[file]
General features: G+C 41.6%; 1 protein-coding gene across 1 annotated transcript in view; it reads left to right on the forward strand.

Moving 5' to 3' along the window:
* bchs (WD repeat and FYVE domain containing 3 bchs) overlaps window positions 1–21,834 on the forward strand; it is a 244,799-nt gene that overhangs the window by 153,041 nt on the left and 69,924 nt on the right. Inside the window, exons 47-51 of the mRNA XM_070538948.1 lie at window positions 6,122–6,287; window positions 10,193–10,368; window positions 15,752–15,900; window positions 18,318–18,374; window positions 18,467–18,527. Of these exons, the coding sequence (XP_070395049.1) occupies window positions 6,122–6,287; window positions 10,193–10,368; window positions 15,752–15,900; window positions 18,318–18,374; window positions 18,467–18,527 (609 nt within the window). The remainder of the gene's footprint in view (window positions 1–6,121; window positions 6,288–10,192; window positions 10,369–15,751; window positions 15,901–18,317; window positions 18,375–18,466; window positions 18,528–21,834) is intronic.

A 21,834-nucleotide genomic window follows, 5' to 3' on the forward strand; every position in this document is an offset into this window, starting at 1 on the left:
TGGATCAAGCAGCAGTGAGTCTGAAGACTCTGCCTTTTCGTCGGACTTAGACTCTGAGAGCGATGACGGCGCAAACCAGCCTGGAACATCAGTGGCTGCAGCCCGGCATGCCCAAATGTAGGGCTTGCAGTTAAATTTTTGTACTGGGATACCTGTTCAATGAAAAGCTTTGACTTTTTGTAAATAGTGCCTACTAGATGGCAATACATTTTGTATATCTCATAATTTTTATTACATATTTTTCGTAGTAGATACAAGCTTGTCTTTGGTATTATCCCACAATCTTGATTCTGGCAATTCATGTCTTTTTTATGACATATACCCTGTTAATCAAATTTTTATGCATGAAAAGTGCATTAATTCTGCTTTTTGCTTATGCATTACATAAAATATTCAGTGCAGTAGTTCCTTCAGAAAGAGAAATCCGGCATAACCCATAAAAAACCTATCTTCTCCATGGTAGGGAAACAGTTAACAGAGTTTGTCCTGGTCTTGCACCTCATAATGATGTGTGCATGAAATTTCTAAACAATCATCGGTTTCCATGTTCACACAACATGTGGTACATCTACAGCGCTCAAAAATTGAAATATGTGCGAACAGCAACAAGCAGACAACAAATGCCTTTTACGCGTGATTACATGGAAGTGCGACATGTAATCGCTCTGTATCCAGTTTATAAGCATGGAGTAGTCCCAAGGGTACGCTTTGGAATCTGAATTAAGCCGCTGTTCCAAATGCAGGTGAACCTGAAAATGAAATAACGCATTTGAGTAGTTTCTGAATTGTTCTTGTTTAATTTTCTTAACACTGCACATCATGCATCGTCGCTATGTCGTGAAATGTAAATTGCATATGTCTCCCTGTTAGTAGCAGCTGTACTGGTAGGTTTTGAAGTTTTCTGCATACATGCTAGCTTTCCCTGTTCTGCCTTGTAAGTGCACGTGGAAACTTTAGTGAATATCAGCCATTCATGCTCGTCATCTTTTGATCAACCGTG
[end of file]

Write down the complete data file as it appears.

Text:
General features: G+C 41.6%; 1 protein-coding gene across 1 annotated transcript in view; it reads left to right on the forward strand.

Moving 5' to 3' along the window:
* bchs (WD repeat and FYVE domain containing 3 bchs) overlaps window positions 1–21,834 on the forward strand; it is a 244,799-nt gene that overhangs the window by 153,041 nt on the left and 69,924 nt on the right. Inside the window, exons 47-51 of the mRNA XM_070538948.1 lie at window positions 6,122–6,287; window positions 10,193–10,368; window positions 15,752–15,900; window positions 18,318–18,374; window positions 18,467–18,527. Of these exons, the coding sequence (XP_070395049.1) occupies window positions 6,122–6,287; window positions 10,193–10,368; window positions 15,752–15,900; window positions 18,318–18,374; window positions 18,467–18,527 (609 nt within the window). The remainder of the gene's footprint in view (window positions 1–6,121; window positions 6,288–10,192; window positions 10,369–15,751; window positions 15,901–18,317; window positions 18,375–18,466; window positions 18,528–21,834) is intronic.

A 21,834-nucleotide genomic window follows, 5' to 3' on the forward strand; every position in this document is an offset into this window, starting at 1 on the left:
TGGATCAAGCAGCAGTGAGTCTGAAGACTCTGCCTTTTCGTCGGACTTAGACTCTGAGAGCGATGACGGCGCAAACCAGCCTGGAACATCAGTGGCTGCAGCCCGGCATGCCCAAATGTAGGGCTTGCAGTTAAATTTTTGTACTGGGATACCTGTTCAATGAAAAGCTTTGACTTTTTGTAAATAGTGCCTACTAGATGGCAATACATTTTGTATATCTCATAATTTTTATTACATATTTTTCGTAGTAGATACAAGCTTGTCTTTGGTATTATCCCACAATCTTGATTCTGGCAATTCATGTCTTTTTTATGACATATACCCTGTTAATCAAATTTTTATGCATGAAAAGTGCATTAATTCTGCTTTTTGCTTATGCATTACATAAAATATTCAGTGCAGTAGTTCCTTCAGAAAGAGAAATCCGGCATAACCCATAAAAAACCTATCTTCTCCATGGTAGGGAAACAGTTAACAGAGTTTGTCCTGGTCTTGCACCTCATAATGATGTGTGCATGAAATTTCTAAACAATCATCGGTTTCCATGTTCACACAACATGTGGTACATCTACAGCGCTCAAAAATTGAAATATGTGCGAACAGCAACAAGCAGACAACAAATGCCTTTTACGCGTGATTACATGGAAGTGCGACATGTAATCGCTCTGTATCCAGTTTATAAGCATGGAGTAGTCCCAAGGGTACGCTTTGGAATCTGAATTAAGCCGCTGTTCCAAATGCAGGTGAACCTGAAAATGAAATAACGCATTTGAGTAGTTTCTGAATTGTTCTTGTTTAATTTTCTTAACACTGCACATCATGCATCGTCGCTATGTCGTGAAATGTAAATTGCATATGTCTCCCTGTTAGTAGCAGCTGTACTGGTAGGTTTTGAAGTTTTCTGCATACATGCTAGCTTTCCCTGTTCTGCCTTGTAAGTGCACGTGGAAACTTTAGTGAATATCAGCCATTCATGCTCGTCATCTTTTGATCAACCGTG